Posted on Fri 24 Feb 2017 at 11:23 by Jack Taylor
On 13th November 1967, Newcastle University awarded Dr Martin Luther King an honorary degree, the only UK University to do so in his lifetime. On accepting this award, Dr King made what was to be his final public speech outside of the US before his assassination in April 1968. In a moving address, he called for us to join him in the ongoing struggle against war, poverty and racism.
To commemorate Dr King’s honorary degree, there will be year round celebrations know as Freedom City 2017 which will bring together international artists, musicians, filmmakers, academics and community groups to inspire a new generation to contribute towards tackling the issues that Dr King spoke of in his acceptance speech.
In light of these celebrations, on Saturday 18th February Newcastle University Students’ Union and the International Development Society welcomed over 100 guests and a range of speakers to question where we are today regarding civil rights, 50 years on from Martin Luther King receiving his honorary degree here at Newcastle.
The conference was opened by Chi Onwurah MP, patron of Freedom City 2017, who introduced the importance of engaging with the themes of Dr King’s speech by talking of her own passions for not only Newcastle, but our society in general. Following Chi’s introduction, Dr Kehinde Andrews broadened the focus by comparing Martin Luther King with Malcolm X, demonstrating how the importance of both men was intertwined with the other. Professor David Bailin then gave a personal account of volunteering he took part in during Freedom Summer 1964 for the Student Nonviolent Coordinating Committee (SNCC). Dr Megan Armstrong, of Newcastle University, was our final speaker before lunch and examined how we in the Western world tend to “other” those that are different to us, causing division and reinforcing negative stereotypes.
A series of workshops broke the day up perfectly and allowed a space for participants to engage more directly. The Islamic Diversity Centre used their hour to focus on Islam’s solution to racism. We enjoyed a fantastic session from our very own Racial Equality Officer Safiya Robinson who looked at the concept of privilege, and there was also a session delivered by Journey to Justice, examining what social justice is and how we can look to achieve it. The final two speakers of the programme connected the morning’s sessions on race and identity by applying this to refugees. Dr Silvia Pasquetti drew on her own research to examine how refugees are marginalised in Italy, before the final speaker, Muzoon Al-Mellehan, dubbed the “Malala of Syria”, gave an inspiring account of her own story in which she conveyed an incredible passion for education and demonstrated how refugees were so often misrepresented.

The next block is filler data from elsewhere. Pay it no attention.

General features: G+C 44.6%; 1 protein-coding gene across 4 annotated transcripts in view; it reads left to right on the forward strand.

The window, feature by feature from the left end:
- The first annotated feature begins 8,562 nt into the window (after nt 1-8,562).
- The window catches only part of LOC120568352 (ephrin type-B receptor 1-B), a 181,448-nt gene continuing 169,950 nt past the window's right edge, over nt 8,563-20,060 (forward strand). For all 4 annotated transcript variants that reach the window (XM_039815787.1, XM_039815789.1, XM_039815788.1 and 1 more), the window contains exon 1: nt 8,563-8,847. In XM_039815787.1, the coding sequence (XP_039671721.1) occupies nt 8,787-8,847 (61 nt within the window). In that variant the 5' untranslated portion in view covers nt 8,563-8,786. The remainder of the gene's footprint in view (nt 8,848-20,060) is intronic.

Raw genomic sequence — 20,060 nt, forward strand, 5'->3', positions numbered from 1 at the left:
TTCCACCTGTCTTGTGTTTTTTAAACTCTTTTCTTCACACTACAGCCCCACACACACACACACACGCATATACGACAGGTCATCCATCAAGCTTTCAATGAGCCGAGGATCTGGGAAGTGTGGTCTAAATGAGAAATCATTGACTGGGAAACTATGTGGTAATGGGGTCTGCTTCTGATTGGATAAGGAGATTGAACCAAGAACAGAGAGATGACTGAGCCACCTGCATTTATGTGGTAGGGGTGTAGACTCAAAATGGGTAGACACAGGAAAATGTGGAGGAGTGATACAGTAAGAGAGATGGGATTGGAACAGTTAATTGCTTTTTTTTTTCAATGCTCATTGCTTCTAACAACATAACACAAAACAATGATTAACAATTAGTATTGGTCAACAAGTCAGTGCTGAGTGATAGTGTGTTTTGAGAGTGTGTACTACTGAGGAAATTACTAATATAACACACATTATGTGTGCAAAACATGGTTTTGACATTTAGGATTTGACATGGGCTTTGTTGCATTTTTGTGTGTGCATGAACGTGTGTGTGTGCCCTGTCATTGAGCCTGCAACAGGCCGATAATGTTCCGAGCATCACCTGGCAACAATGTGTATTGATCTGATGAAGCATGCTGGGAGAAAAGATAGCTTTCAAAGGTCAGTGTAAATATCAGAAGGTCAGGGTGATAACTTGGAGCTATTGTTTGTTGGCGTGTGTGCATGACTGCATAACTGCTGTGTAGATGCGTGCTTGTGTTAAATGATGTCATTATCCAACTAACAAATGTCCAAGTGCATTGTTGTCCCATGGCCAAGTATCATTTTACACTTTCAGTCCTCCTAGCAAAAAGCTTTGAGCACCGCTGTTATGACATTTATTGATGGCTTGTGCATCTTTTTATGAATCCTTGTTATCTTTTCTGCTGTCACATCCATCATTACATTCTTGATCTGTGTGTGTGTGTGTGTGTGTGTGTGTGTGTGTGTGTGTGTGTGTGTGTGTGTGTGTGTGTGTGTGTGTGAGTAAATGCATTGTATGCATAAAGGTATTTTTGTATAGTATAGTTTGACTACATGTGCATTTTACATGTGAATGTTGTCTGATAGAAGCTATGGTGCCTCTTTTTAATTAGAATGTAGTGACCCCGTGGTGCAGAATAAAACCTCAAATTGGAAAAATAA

The open questions and panel and audience debate were probably the most challenging part of the day. Some very poignant topics were discussed, including institutional racism, whilst also debating where we are now in terms of tackling some of the issues that Dr King raised 50 years ago. There is no doubt that passions and tensions were high when discussing these topics and there was a definite shift in atmosphere during the debates. However, if these conversations didn’t take place, we’d all go home with a representation of our views only, not learning, but simply partaking. I definitely think we realised we’ve an awful long way to go in terms of tackling the themes of war, poverty and racism. However, if we don’t bring people together to discuss these issues, how will we even start to tackle them?
All in all, we were absolutely delighted with how the conference went. One of the main aims of this conference was to encourage people to think and act with more consideration. Here’s a snippet of some of the answers to a question we asked: Have we inspired you to make positive change?
- Yes-I will re-evaluate my teaching methods as a result of this.
- I intend to connect with people with influence and companies and foundations with a common goal, a better future for everyone.
- Definitely. I’m more interested in civil rights and plan to study the topic even deeper and why not join a campaign or charity in my country (France).
- You have changed my view on many topics.
- Yes. I feel more inspired now. What has made me feel more inspired has been when the situation relates to real life, rather than just talking in ‘theory’.
- Yes, I will volunteer at the Star and Shadow cinema conversation group for asylum seekers and refugees.
A huge congratulations to all those involved on the day, in particular the International Development Society for all their efforts in organising the conference and the coordination on the day.